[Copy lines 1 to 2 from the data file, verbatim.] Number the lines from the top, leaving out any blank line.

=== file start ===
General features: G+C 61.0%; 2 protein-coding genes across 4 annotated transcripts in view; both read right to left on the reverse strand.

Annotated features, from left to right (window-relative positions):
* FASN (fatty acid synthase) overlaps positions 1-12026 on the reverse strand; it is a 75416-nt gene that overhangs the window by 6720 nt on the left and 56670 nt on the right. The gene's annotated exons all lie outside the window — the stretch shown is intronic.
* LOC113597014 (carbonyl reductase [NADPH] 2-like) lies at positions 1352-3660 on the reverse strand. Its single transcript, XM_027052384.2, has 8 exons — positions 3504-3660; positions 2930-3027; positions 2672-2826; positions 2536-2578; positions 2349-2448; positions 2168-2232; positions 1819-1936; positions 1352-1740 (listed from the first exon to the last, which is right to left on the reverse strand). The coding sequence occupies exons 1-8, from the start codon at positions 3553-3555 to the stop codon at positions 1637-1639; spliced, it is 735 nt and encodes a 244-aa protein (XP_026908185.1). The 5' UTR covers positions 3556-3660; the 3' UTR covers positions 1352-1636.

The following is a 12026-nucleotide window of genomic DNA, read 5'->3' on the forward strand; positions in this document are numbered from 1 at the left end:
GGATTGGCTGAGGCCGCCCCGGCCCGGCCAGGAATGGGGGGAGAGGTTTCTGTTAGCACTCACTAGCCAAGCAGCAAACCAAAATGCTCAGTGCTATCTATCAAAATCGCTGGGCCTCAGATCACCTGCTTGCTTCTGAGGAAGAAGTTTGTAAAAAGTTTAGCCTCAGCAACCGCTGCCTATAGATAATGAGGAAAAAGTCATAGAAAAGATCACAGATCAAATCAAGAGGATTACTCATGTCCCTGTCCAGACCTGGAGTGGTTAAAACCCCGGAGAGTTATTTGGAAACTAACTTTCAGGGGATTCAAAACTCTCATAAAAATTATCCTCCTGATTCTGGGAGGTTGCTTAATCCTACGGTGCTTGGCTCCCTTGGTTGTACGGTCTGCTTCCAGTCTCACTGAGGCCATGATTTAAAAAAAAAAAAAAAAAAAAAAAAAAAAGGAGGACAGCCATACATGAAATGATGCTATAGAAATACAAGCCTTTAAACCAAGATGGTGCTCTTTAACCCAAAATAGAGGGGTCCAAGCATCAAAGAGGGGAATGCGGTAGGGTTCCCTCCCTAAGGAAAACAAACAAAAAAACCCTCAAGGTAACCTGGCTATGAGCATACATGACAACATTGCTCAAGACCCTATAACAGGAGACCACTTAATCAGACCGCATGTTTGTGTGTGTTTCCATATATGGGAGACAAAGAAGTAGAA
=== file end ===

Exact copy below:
General features: G+C 61.0%; 2 protein-coding genes across 4 annotated transcripts in view; both read right to left on the reverse strand.

Annotated features, from left to right (window-relative positions):